The 6 News Now “Daily Digital Debrief” is here for you live weekdays at 12:30 P.M. from the 6 News Digital Studio based out of Lansing, Michigan.
LANSING, Mich. (WLNS)— Today on the 6 News Now “Daily Digital Debrief”, we’re covering top stories here in Michigan, across the United States, and around the world.
Lee Chatfield announced he is resigning from his position as CEO of SouthWest Michigan First, a regional economic leadership group.
The former Michigan Speaker of the House cited his views on LGBTQ+ and religion for causing a division among the board of directors. He wrote, “and as a board of directors, to fit within this community and bring about cohesion with our partners, you deserve someone with a blank political slate that won’t bring about the division that I’ve unfortunately caused.”
The Department of State will enable new online services for customers and expand the capability of self-service stations to include driver’s license and state ID transactions next month.
The new customer conveniences will be available when a massive upgrade of the department’s driver records system is launched on March 16, following two years of preparation. Branch appointments, online and self-service station transactions will be unavailable from 5 p.m. Thursday, March 11 to 9 a.m. Tuesday, March 16 while the system is brought online.
“Customers will now be able to renew or replace their driver’s licenses and IDs at any of our more than 130 new self-service stations across the state, and renew or replace their enhanced licenses and IDs online,” said Secretary of State Jocelyn Benson. “We have continuously expanded and improved customer options and service, even during the pandemic, and this upgrade will truly make our operations better than ever.”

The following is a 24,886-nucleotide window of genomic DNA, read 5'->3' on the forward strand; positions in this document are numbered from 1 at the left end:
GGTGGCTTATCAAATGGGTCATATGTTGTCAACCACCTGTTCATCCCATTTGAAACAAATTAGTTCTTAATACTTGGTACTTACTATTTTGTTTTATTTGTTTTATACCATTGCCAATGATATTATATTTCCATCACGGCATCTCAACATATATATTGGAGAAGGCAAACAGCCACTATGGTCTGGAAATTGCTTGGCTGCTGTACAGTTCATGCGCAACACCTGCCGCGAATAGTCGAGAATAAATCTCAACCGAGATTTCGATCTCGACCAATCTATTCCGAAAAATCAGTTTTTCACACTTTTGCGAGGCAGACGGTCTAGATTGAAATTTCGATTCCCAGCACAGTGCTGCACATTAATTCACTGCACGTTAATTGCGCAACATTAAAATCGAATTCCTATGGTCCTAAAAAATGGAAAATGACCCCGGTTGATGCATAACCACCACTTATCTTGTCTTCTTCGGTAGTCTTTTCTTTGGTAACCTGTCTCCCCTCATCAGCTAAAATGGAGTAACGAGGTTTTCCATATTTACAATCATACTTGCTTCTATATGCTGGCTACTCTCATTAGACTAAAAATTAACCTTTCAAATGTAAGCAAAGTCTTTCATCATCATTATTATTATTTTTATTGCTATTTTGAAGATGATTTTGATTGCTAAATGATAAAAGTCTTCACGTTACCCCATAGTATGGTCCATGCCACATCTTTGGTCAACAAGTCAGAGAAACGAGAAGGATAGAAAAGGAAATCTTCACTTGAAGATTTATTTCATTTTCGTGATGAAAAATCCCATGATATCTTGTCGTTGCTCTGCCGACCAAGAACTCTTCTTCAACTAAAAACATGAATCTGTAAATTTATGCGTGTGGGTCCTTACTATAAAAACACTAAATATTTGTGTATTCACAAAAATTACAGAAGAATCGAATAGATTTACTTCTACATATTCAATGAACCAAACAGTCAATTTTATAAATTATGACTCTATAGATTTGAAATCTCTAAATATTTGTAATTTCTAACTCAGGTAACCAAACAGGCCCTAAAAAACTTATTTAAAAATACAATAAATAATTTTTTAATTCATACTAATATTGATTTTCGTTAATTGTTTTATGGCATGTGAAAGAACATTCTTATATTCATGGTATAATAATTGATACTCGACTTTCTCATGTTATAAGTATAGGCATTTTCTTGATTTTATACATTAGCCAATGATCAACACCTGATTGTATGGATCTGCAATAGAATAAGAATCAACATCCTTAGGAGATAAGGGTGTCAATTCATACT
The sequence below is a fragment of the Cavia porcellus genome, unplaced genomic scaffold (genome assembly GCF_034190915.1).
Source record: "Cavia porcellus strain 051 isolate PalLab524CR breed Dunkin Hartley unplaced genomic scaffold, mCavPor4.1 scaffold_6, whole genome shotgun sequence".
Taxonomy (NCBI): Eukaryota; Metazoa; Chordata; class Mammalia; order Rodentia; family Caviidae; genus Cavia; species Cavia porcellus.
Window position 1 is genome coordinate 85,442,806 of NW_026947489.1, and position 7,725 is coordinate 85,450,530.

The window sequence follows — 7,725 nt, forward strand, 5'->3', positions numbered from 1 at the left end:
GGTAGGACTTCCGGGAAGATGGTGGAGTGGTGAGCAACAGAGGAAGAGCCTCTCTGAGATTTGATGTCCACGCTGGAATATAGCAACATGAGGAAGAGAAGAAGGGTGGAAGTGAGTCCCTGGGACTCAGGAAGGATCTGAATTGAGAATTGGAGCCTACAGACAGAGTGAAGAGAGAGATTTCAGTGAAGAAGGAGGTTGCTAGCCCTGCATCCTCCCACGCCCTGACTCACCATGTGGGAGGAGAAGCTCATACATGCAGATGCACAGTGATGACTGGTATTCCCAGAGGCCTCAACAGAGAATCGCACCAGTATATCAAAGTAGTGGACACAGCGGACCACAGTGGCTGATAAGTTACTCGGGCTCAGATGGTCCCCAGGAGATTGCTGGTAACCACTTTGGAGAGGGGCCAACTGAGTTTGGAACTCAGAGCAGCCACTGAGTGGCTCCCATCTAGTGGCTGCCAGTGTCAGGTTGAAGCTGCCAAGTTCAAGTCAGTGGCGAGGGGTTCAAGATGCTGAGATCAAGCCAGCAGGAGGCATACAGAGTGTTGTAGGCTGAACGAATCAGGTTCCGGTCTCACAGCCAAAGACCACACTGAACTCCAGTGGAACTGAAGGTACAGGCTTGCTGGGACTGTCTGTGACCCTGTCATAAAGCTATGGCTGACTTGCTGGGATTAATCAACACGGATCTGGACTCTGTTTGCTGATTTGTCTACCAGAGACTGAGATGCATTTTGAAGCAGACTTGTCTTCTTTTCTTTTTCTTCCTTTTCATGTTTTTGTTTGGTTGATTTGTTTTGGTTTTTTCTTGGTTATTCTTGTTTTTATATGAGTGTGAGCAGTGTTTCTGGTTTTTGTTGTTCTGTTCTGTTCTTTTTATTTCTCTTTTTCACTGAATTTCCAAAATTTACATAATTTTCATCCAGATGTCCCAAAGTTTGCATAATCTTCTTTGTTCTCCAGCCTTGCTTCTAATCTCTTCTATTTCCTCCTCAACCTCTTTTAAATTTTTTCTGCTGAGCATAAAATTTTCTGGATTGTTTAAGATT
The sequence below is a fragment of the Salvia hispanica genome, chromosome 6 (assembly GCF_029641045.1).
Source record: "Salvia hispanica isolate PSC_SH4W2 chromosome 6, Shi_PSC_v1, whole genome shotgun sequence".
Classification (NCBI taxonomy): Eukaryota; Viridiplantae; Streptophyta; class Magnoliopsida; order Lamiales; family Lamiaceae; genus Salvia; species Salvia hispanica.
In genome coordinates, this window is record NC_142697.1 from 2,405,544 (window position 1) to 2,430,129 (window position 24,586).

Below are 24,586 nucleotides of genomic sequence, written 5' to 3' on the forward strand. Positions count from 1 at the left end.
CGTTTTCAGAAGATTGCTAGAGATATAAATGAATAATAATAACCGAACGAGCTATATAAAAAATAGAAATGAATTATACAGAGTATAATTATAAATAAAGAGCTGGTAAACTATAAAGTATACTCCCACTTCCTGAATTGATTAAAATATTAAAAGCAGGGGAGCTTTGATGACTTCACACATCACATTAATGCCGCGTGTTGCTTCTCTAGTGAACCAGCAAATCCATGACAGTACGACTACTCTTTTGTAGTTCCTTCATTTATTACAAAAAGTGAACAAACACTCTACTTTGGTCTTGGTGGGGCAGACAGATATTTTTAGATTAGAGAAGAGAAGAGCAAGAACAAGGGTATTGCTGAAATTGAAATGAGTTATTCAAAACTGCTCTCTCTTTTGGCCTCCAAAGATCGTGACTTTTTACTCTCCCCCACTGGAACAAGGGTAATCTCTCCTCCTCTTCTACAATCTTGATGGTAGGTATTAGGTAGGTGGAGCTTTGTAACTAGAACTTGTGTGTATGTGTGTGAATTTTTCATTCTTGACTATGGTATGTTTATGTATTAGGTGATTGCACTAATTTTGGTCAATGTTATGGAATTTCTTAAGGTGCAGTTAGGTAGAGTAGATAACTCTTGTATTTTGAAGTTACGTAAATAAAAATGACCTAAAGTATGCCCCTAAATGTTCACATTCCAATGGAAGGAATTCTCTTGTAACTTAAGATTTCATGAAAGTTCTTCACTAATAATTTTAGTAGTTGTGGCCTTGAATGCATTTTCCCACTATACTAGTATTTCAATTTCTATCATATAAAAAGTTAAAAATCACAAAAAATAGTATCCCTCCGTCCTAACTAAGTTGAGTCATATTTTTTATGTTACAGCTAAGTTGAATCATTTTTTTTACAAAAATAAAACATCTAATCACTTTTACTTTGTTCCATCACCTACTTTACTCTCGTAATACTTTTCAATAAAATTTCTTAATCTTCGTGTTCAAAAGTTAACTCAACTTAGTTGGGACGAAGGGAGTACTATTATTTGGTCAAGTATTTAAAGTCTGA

The project securely combines tens of millions of driver and vehicle records into one integrated customer record system and moves the department from a decades-old legacy system to greatly improved customer service technology. The department’s vehicle records system was modernized in February 2019, and work to upgrade the driver records systems began shortly thereafter.
WASHINGTON (AP) — In a significant defeat for former President Donald Trump, the Supreme Court on Monday declined to step in to halt the turnover of his tax records to a New York prosecutor.
The court’s action is the apparent culmination of a lengthy legal battle that had already reached the high court once before.
Trump’s tax records are not supposed to become public as part of prosecutor’s criminal investigation, but the high court’s action is a blow to Trump because he has for so long fought on so many fronts to keep his tax records shielded from view. The ongoing investigation the records are part of could also become an issue for Trump in his life after the presidency. Trump has called it “a fishing expedition” and “a continuation of the witch hunt — the greatest witch hunt in history.”
The Supreme Court waited months to act in the case. The last of the written briefs in the case was filed Oct. 19. But a court that includes three Trump appointees waited through the election, Trump’s challenge to his defeat and a month after Trump left office before issuing its order.
The court offered no explanation for the delay, and the legal issue before the justices did not involve whether Trump was due any special deference because he was president.
The Associated press contributed to this report.